French special forces unexpectedly free Mali hostage

April 8, 2015 4:13 pm
French special forces unexpectedly found and freed a Dutch hostage
during a dawn assault on fighters in the Sahara desert in
northern Mali.
Sjaak Rijke, 54, was kidnapped more than three
years ago with two other Westerners – a Swede and a South African – but
there was no further of them.
The commandos killed and
captured several jihadists during a raid on a position near Tessalit, in
Mali’s remote northeast, but were “surprised” to discover a hostage,
according to President Francois Hollande. President Hollande maintains Dutchman’s discovery was a ‘surprise’.

Released hostage Sjaak Rijke has lunch at a French special forces camp in northern Mali, after being freed yesterday. Photo / AP
He said Mr Rijke, a
train driver abducted during a “dream trip” across the Sahara with his
wife Tilly, was in as good health as possible after his years in
captivity.
“It was a surprise for us and for our troops to be
able to free a hostage,” he told French television. “We did not have any
information about the presence of a hostage.”
The commandos who freed him “neutralised the terrorist group” they were targeting, Mr Hollande said.

He presented the raid as part of a routine operation by French forces combating militants in West .

was largely successful in routing an al-Qaeda-linked insurgency in
northern Mali two years ago but maintains a 3000-strong force in the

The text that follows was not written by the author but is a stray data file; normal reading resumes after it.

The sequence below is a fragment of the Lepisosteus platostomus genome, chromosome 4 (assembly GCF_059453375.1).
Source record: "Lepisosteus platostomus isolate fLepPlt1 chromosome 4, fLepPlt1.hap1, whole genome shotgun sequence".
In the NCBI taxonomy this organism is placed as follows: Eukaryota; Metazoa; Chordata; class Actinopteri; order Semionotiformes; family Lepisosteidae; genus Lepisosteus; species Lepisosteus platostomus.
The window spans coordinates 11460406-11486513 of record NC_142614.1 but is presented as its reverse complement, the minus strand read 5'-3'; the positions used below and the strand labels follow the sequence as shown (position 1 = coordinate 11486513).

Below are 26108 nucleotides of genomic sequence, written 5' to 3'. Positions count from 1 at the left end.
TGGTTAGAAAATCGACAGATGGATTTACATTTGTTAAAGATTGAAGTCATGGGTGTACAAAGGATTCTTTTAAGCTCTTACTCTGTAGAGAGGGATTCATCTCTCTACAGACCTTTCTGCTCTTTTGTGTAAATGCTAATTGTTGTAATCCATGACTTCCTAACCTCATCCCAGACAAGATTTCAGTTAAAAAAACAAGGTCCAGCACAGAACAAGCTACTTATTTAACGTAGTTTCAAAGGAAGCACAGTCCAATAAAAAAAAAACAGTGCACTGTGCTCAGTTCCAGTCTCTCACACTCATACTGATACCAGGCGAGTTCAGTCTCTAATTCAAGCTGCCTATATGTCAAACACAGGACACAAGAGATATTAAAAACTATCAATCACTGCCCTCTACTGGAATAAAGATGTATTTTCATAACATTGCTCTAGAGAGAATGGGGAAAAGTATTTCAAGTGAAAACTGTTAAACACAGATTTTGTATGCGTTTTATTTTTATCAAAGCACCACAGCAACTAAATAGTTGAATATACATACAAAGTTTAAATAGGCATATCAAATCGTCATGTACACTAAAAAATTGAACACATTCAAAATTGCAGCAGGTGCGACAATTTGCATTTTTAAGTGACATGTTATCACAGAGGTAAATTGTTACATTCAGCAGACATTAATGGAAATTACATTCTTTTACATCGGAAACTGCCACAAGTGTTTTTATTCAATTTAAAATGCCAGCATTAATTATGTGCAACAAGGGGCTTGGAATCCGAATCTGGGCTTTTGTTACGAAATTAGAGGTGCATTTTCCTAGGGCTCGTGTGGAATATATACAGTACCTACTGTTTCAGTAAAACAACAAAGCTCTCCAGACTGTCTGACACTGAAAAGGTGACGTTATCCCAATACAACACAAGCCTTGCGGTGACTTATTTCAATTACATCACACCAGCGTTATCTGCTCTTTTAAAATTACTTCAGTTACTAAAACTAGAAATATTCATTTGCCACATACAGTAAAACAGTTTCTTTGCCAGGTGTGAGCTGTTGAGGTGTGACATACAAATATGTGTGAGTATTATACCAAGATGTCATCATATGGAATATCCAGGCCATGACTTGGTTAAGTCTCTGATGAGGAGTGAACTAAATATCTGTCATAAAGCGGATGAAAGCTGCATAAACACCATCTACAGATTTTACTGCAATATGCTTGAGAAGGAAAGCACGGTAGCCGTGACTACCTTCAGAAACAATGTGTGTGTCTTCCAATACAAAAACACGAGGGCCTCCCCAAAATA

region.
A United Nations source said the French “took a lot of
risks” to rescue Mr Rijke after realising he was there. Mr Rijke “is
doing well under the circumstances”, Bert Koenders, the Dutch Foreign
Minister, said, adding he was under the care of Dutch embassy staff and
soldiers.
About 500 Dutch troops are serving with the UN force in Mali.
“I’m happy and relieved that this terrible period of uncertainty and sadness has been brought to an end,” Mr Koenders said.
Mr
Rijke appeared in a video released on his 1000th day in captivity five
months ago with a French hostage, Serge Lazarevic, the last of 14 French
nationals thought to have been held by al-Qaeda in the Islamic Maghreb.
Mr
Lazarevic, 51, was released weeks later in exchange for the release of
four jihadists from prisons in Mali, the Malian authorities said. The
French government denied reports of a ransom payment.
Ransoms
have brought Islamist groups tens of millions of pounds and France has
often been accused of paying to secure the freedom of its citizens.
Paris strongly denies the allegations.
Officially, yesterday’s raid marked the first time French forces have rescued a hostage in the region.
When
four French hostages were freed two years ago after being kidnapped in
neighbouring Niger, a French company was reported to have paid nearly
-15 million ($29.6 million).
France was accused of paying -12 million ($23.6 million) for the release of four French journalists in Syria last year.
Uncertain fate
• The fate of two other hostages seized at gunpoint with Sjaak Rijke in November is uncertain.

A Swede, Johan Gustafson, and a South African, were taken from a
Timbuktu hotel in November 2011. A German who tried to resist capture
was killed.
• Mrs Tilly Rijke managed to escape capture by hiding in a tent in the roof of the couple’s Toyota Landcruiser.

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